Mndsgn, a compact moniker for Jersey-born, LA-based producer Ringgo Ancheta, has a knack for stringing together familiar beats – everything from old-school hip-hop to vintage funk – in a way that makes them surreal, a dreamscape of unpredictable transitions softened by heat-warped synths and other hazy electronics. Sometimes, as on 2014’s Yawn Zen, this makes for a psychedelic, acid-washed ride from track to track. On the other hand, 2016’s Body Wash drew more from glittery 1980s pop sounds, blasting right into space.
His new release Snaxx is a little bit of everything, a sampler platter offering different tastes from Mndsgn’s eclectic repertoire. All told the 14 tracks come out to less than half an hour, making it even harder to pin down the producer’s ephemeral style. Holding together the tapestry are faint hints of distortion, evoking the feeling of scanning late-night FM radio for experimental college stations and deep quiet storm programming or fast-forwarding through well-worn audio cassettes. That is what keeps the mix just a little grounded: an undeniable nostalgia that should be impossible.
On opening track “Comethru”, Mndsgn sets a tone that will permeate the album. It’s one of moody simplicity, a minimal ostinato on synths. Occasionally, voices and stray notes float through, just off enough to make it clear that Mndsgn is going to keep things interesting. The keyboard flourishes on “Spreads” add a jazzy coolness, while “Papayaberry” heads for the stars, blasting off with a sense of electronic wonder. The sampled beats on “Hydration Station” hint at hip-hop sensibilities. “Browneez” has a psych-rock edge. It’s flavor after flavor, from the sharp beeps of “Sumdim” to the retro-twee backdrop of harp-and-flute-fraught “Over Ez”, from Jon Bap’s melancholy crooning on “Chips” to Asal Hazel’s breathy voice on “Snaxx w U”.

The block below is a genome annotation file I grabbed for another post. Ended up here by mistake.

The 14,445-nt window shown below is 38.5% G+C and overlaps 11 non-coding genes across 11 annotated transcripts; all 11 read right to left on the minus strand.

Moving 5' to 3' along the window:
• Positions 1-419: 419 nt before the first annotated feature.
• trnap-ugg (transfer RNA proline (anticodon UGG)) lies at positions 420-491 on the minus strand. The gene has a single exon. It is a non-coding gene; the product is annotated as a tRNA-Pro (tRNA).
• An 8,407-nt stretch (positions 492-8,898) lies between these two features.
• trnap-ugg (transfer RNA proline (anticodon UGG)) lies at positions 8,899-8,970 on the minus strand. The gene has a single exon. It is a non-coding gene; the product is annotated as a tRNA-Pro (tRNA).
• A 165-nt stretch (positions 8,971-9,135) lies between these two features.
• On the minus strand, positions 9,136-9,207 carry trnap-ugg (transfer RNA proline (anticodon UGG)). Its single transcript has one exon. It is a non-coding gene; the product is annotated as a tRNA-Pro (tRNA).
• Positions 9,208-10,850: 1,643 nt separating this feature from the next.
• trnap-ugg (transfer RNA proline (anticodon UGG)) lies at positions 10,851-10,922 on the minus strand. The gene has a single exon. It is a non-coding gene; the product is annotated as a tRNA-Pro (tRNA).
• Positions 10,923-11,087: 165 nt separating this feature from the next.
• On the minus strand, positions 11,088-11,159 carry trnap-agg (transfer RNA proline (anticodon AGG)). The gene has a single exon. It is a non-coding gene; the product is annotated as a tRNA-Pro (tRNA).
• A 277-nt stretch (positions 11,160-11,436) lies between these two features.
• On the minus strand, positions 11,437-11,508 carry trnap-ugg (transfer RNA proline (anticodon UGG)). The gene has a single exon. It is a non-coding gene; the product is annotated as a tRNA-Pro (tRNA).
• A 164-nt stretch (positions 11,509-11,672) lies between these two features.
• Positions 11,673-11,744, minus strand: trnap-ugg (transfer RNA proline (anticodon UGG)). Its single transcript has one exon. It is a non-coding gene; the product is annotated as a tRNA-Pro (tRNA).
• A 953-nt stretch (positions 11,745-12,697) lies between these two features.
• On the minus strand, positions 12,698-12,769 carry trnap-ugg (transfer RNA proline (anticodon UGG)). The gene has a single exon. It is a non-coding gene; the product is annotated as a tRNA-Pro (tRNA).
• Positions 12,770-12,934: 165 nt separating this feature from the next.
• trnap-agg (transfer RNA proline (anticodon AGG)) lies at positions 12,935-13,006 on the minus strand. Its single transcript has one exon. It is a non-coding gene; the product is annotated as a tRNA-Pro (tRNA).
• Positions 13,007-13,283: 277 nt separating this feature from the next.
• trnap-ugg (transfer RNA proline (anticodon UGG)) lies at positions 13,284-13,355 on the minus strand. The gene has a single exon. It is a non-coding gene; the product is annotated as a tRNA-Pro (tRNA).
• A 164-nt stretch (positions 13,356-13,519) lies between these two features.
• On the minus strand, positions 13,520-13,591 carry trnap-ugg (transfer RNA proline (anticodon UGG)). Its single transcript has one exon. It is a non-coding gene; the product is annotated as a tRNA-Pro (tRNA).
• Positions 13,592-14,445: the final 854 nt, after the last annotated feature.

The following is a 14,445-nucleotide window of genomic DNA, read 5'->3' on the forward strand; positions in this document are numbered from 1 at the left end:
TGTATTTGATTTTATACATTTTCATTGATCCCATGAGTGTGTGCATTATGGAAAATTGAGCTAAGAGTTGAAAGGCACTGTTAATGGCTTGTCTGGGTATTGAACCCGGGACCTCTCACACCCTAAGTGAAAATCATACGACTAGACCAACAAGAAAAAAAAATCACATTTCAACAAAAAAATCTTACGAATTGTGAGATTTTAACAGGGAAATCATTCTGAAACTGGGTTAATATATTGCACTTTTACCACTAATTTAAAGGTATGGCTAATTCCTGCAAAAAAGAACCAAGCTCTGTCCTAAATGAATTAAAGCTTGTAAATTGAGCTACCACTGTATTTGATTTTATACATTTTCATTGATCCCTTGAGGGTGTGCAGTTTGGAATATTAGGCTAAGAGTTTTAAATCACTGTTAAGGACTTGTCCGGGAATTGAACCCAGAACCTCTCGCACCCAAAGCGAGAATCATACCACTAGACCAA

By design, it’s hard to point to a standout track. Three songs clocking in at under a minute and few have the kind of structure that gives them somewhere to go if they stick around. An exception to this, perhaps, is “Ggardenn” featuring Pink Siifu, a rapper whose career thus far has also been something of a shapeshifter in terms of form. Here, his voice is low, soft, and soulful, both when speaking and singing. When backed by Mndsgn’s unique brand of offbeat sensuality, it makes for a finish that raises all the right goosebumps.
Snaxx serves its titular purpose of giving Mndsgn’s audience something to enjoy between full-length albums and works well as a complement to Snax, last year’s self-released tape of remixes. Between the two of them, Mndsgn does a comprehensive job of presenting Mndsgn, showing both what he has done and what he feels like doing from here. As we should expect from him by now, he creates fantastic layers of atmosphere throughout Snaxx. The rest, though, is a lush, wondrous surprise, promising much more to come from the mind of Mndsgn. What that is remains to be heard – but thus far, Mndsgn seems to be able to play with just about any style he wants to with brilliant results.